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snood

Training a Lab for Upland

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snood

My son has a 4 year old Lab that he's trained for duck hunting. He handles pretty well and is steady in the blind, and he's been trying to train him for some upland hunting as well. It's been difficult, as the dog basically wants to walk right next to you 90% of the time.  I've tried a couple of things with him and I'm not sure how well we're doing so far. One is we're standing about 30 yards apart and attempting to get him to quarter ahead & between us using the whistle and hand signals. We've also put out a couple of birds while doing this, dragging some scent around as well through the field before hand. I'm afraid that he worked on steadying the dog so much that he won't ever venture very far away from him when hunting. We had some other hunter's lab join us last year during one of our hunts (he got away from his owner) and it was  amazing to watch this dog work, he was like one of our pointers covering ground, although a bit shorter ranging.  Any thoughts from the Lab guys on here as to what has worked for you in this situation?  Thanks

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Canuck

Birds. Finding birds. Even accidentally.

 

What will you be hunting? If pheasants, then there is a good chance that a dog walking (or working) even quite close to you will find or bump, tight sitting birds and will definitely help with bird recovery.

 

Once the dog catches on to the game it will expand its range as it more actively hunts for game. A dog that already handles will be easy to cast at this point.

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snood

Thanks. Unfortunately that's an issue here - not many birds. We're buying a few pheasants to work him on so we'll see if that helps. Once he gets scent he hunts well, but it's getting him out and casting consistently that's the problem. A nice month long trip to the prairies would fix that.

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J_ellard

Plant the birds staggered left to right 40-50 yards from a center line with some in the middle every so often. Walk the field zigzagging, keep the wind in his favor. Set him up for success. He'll figure it out. 

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DocE

Get the book, "HEY PUP -- Hunt 'em up"  by Hickox

.

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bmeador
On 8/26/2018 at 10:29 AM, DocE said:

Get the book, "HEY PUP -- Hunt 'em up"  by Hickox

.

And if you have access to homing pigeons and auto launchers use them!

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Cass

I think you'll have a very hard road ahead of you.  Not impossible but you'll need to plant a lot of birds for the dog to get it wanting to quarter and it probably won't ever hit the hard cover eagerly.  I started teaching my guy to quarter from the time he was a pup so it's his default mode.  If he's not on a leash he's zig zagging in front of me even if we're aren't hunting.  A lab that's trained primarily as a non slip retriever from the start will default to walking at heel or close to it.  Get yourself some pigeons.  Cheap way to get him lots of contacts and encourage questing.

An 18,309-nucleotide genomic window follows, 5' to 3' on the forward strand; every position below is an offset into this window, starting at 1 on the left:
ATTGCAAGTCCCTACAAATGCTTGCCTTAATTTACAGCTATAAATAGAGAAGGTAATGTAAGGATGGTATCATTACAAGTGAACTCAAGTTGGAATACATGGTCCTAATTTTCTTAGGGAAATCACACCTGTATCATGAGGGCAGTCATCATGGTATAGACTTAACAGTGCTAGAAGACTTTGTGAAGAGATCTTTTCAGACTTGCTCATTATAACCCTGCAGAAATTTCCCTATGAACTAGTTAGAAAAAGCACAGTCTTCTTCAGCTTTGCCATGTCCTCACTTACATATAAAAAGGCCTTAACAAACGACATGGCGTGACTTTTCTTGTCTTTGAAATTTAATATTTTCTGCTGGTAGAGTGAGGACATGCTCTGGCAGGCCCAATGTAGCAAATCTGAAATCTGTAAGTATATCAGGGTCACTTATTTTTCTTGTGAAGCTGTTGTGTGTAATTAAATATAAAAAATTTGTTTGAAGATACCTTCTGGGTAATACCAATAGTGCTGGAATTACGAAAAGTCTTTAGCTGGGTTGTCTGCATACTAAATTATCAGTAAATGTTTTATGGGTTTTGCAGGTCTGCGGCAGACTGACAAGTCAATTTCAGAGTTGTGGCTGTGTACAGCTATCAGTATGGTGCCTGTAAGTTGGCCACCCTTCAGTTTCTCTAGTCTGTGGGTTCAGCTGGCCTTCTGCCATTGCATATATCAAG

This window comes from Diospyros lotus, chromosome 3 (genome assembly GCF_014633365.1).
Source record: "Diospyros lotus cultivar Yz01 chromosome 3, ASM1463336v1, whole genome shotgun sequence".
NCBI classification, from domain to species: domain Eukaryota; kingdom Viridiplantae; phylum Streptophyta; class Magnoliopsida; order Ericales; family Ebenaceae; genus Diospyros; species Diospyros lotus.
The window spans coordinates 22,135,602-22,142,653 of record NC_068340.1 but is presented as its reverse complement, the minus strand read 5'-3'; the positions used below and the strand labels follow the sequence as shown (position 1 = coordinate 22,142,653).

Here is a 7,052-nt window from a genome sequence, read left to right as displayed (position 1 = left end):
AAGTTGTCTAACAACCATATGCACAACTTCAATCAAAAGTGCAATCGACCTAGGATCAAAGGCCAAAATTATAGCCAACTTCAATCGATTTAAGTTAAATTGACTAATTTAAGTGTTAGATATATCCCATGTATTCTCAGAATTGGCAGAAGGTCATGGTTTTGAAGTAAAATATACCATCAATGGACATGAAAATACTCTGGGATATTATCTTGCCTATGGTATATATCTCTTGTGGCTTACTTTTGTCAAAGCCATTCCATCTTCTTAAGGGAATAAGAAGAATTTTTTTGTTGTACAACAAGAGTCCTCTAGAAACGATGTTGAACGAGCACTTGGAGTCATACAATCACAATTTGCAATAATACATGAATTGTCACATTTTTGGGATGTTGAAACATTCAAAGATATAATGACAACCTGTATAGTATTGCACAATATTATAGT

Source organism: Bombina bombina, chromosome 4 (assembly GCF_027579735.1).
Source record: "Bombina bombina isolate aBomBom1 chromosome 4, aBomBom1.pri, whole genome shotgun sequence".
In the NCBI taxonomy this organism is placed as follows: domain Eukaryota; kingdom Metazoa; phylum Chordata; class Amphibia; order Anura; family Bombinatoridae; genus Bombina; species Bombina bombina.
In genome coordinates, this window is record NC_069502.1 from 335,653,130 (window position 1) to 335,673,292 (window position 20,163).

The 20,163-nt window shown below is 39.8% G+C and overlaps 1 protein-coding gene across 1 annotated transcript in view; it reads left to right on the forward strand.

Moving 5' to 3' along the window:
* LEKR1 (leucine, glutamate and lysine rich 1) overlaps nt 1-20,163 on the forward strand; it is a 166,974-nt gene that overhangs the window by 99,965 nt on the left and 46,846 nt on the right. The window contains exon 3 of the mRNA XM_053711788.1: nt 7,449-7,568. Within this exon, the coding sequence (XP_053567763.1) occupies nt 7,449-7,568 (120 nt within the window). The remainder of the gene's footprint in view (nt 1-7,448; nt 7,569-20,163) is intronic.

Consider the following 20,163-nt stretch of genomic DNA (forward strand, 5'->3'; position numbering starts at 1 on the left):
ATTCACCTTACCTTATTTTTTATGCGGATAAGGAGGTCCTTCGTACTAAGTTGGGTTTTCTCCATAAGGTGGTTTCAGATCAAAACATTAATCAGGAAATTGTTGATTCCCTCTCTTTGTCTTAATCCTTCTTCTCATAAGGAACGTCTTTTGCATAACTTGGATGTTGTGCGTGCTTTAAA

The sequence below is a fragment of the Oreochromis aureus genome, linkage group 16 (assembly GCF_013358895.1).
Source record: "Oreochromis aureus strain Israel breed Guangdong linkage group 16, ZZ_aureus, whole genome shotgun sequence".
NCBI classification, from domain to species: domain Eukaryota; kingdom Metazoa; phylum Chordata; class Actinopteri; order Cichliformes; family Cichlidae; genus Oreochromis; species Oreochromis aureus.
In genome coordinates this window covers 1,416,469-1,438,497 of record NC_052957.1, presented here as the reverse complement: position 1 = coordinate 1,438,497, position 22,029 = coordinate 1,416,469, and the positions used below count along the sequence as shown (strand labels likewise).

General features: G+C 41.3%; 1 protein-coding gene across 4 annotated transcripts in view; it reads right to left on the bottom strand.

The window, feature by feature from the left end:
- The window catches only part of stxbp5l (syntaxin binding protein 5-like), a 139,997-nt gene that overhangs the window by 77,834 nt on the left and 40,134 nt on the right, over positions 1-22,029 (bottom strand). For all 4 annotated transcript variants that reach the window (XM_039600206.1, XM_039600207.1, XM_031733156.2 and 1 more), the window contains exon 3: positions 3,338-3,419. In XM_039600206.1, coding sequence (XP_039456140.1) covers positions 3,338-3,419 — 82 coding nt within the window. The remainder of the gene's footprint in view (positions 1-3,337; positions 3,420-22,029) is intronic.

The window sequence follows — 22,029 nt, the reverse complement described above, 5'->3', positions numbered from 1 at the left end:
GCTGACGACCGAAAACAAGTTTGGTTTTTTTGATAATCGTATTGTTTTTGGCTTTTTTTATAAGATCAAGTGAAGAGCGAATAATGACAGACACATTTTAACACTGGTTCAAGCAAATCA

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Tony Moore

run him with an experienced flusher..

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bobman
On 9/8/2018 at 11:36 AM, Cass said:

I think you'll have a very hard road ahead of you.  Not impossible but you'll need to plant a lot of birds for the dog to get it wanting to quarter and it probably won't ever hit the hard cover eagerly.  I started teaching my guy to quarter from the time he was a pup so it's his default mode.  If he's not on a leash he's zig zagging in front of me even if we're aren't hunting.  A lab that's trained primarily as a non slip retriever from the start will default to walking at heel or close to it.  Get yourself some pigeons.  Cheap way to get him lots of contacts and encourage questing. 

 

close to impossible IMO

 

if you want a lab for upland you need to train that first it’s easy to reel them in but very hard to do the opposite especially after four years of waterfowl type handling

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The King

It would depend on the dogs breeding, and how he acts.  A four year old could be tough. If he has the build of some ducks dogs I've seen (certainly not all) it might not be worth trying.  How much does the dog weight?  What is his drive like in the field?

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snood

Thanks for the responses guys, here's an update. We were able to get a few more birds to plant and we worked him back and forth between us. He did ok when he picked up scent, but he wasn't hunting well prior to or after that. He wasn't getting it. Fast forward to a few weeks later, my son took him to an area where the state releases pheasants, and it just so happened that the release took place earlier that day. He got into several birds, and my son shot a couple over him. He said the dog was really hunting well. He took him again yesterday and the dog was a machine working the cover and put up a few more birds. Hopefully the light is on for good with this guy. The real test will be when he heads West with him later this fall.

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Rick Hall

Good to hear.

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